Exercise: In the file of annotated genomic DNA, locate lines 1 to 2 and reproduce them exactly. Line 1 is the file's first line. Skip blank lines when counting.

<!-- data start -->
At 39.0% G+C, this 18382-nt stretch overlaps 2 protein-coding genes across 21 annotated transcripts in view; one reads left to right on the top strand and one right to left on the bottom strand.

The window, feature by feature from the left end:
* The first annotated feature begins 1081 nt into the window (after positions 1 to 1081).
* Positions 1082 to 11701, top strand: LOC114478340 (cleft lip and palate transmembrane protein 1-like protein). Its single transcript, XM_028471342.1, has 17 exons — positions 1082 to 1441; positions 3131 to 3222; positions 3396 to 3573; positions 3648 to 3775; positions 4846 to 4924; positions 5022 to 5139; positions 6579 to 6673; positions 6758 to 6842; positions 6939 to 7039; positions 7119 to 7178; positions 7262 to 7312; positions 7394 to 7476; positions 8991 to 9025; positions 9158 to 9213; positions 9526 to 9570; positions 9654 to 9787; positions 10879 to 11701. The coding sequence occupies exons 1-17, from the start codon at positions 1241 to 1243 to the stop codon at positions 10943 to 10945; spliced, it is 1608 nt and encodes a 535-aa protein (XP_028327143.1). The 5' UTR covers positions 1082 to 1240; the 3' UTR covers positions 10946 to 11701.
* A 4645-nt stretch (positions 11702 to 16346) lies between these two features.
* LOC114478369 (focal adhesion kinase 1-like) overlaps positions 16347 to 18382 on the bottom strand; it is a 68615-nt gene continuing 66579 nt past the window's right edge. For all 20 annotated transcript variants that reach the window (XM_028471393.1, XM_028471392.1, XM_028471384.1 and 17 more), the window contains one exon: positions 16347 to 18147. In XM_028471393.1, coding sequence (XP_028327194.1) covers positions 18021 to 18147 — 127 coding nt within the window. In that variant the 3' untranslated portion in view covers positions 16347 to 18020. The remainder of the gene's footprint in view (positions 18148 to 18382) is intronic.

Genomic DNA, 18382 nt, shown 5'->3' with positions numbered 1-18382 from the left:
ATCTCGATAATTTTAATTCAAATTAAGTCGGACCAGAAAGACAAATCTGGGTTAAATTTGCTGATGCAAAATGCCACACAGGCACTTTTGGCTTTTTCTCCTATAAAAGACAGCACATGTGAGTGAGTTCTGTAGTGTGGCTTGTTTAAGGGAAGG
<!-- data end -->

At 39.0% G+C, this 18382-nt stretch overlaps 2 protein-coding genes across 21 annotated transcripts in view; one reads left to right on the top strand and one right to left on the bottom strand.

The window, feature by feature from the left end: